SUNDAY saw Grenagh claim an unwanted first.
Since the changes to the county championship structures in at the end of 2015, no team had been relegated from a senior or intermediate grade.
In addition, when those changes did come in nearly two years ago, the six teams due to have been relegated were granted a reprieve, so Grenagh’s loss to mid-Cork rivals Naomh Abán in Macroom meant that they became the first team in nearly three years to have a demotion imposed upon them.
There may be others this autumn who will endure a second successive year without a victory, but it’s hardly stretching it to say that we are closer to over-population than under-population in the higher ranks and that the dilution of quality plays a part in Cork’s failure to make more of an impact in the club championships.
The knock-on is that the divisional junior championships have lost some of their value too, though that is being masked slightly by the fact that those competitions are being won by clubs who may not have had days in the sun before and are benefiting from the novelty of it now.
It should surely be a rule set in stone though that if a team moves up a grade, they are taking the place of someone else. With just one team relegated since 2014 across the six higher county championships and 12 promoted into them, that’s simply not happening. It’s a situation similar to the way the intermediate hurling and football championships bloated in the early 2000s, resulting in the creation of the premier grades.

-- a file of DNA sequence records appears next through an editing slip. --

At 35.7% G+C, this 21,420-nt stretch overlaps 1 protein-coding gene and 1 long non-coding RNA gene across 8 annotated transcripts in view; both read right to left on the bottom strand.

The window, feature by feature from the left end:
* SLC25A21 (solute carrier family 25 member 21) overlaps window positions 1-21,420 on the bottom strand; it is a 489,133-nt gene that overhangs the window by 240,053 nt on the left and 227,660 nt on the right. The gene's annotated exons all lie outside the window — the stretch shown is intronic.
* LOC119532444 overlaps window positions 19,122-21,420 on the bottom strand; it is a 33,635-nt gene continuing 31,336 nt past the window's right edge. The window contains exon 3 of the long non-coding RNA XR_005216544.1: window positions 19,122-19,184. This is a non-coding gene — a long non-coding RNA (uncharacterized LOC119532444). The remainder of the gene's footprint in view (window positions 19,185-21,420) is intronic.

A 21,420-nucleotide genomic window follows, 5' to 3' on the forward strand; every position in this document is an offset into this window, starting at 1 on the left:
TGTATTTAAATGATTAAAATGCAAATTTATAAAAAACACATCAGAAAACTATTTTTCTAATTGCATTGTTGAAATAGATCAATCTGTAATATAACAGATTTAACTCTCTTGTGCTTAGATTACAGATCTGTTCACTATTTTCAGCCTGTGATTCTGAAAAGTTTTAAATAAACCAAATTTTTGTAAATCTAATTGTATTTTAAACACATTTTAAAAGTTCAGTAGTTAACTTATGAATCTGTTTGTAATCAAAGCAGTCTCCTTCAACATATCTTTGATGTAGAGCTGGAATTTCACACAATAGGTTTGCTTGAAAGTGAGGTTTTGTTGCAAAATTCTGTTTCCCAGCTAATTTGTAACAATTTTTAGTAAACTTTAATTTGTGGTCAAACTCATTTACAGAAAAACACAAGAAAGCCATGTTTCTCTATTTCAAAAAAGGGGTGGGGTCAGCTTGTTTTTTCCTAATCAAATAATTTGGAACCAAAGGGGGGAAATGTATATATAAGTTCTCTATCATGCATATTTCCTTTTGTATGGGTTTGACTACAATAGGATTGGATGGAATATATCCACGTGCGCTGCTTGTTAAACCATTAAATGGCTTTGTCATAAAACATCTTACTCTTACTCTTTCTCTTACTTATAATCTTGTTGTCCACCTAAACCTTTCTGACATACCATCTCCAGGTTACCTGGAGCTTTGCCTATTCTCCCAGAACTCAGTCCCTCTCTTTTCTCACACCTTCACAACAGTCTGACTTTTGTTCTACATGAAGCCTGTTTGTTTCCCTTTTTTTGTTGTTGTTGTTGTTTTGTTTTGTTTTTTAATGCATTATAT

Another possible problem is that you have relegation play-offs where one team has to win to preserve status, but the other side can lose and stay up, so it’s not a perfectly level playing field. On Sunday, the team with more to play for wound up losing, but that may not always be the case.
Is there a silver bullet which can sort things now, short of sending a large tranche of clubs back to junior against their will? Is there necessarily anything wrong with doing that?
It seems that playing at intermediate carries a badge of pride that junior doesn’t, even though the current intermediate grade is now the same as what junior A was 15 years ago, i.e. the third tier.
Anyway, it’s a discussion for another day – though we always say that and it never gets a proper airing. One thing we noticed at two of the relegation ties played at the weekend was that programmes were noticeable by their absence.
If people are being charged €8 to be allowed in to see a game, surely they should at least be given an A4 sheet folded in half with the teams listed by the numbers they are wearing?
Us reporters are used to traipsing up and down the pitch before the game to disrupt the teams’ warm-ups and ask the mentors to rattle off the starting 15 (though usually at least one line on the team will be given in left-to-right order, rather than the usual left-to-right) but the spectators deserve to know who’s who – those attending these matches are generally the diehards so they’ll know their own team but they should also be able to know who the opposition are.
We would imagine that the threat of county board fines for failing to produce a programme would be enough of an incentive for host clubs to ensure that this happens.
And finally – poor old Mayo.
It’s now played nine finals since 1989 and lost nine.
Only Kerry (played 12, won seven) have appeared in more deciders in that time, with Dublin next on eight, winning five. Cork, incidentally, have been in seven, winning three.
Obviously, there’s no such thing as a curse, but it must be so difficult to keep picking yourself up and coming back at it each year only to experience disappointment each time.
Mayo’s misfortune is to meet a Dublin team regarded as the best of a generation and lose to them by a point on three occasions in a final and draw with them as well.
Dublin have to be applauded of course, their composure late on was absolutely textbook and Dean Rock’s conversion of the winning free was nerveless.
But Mayo, God help us…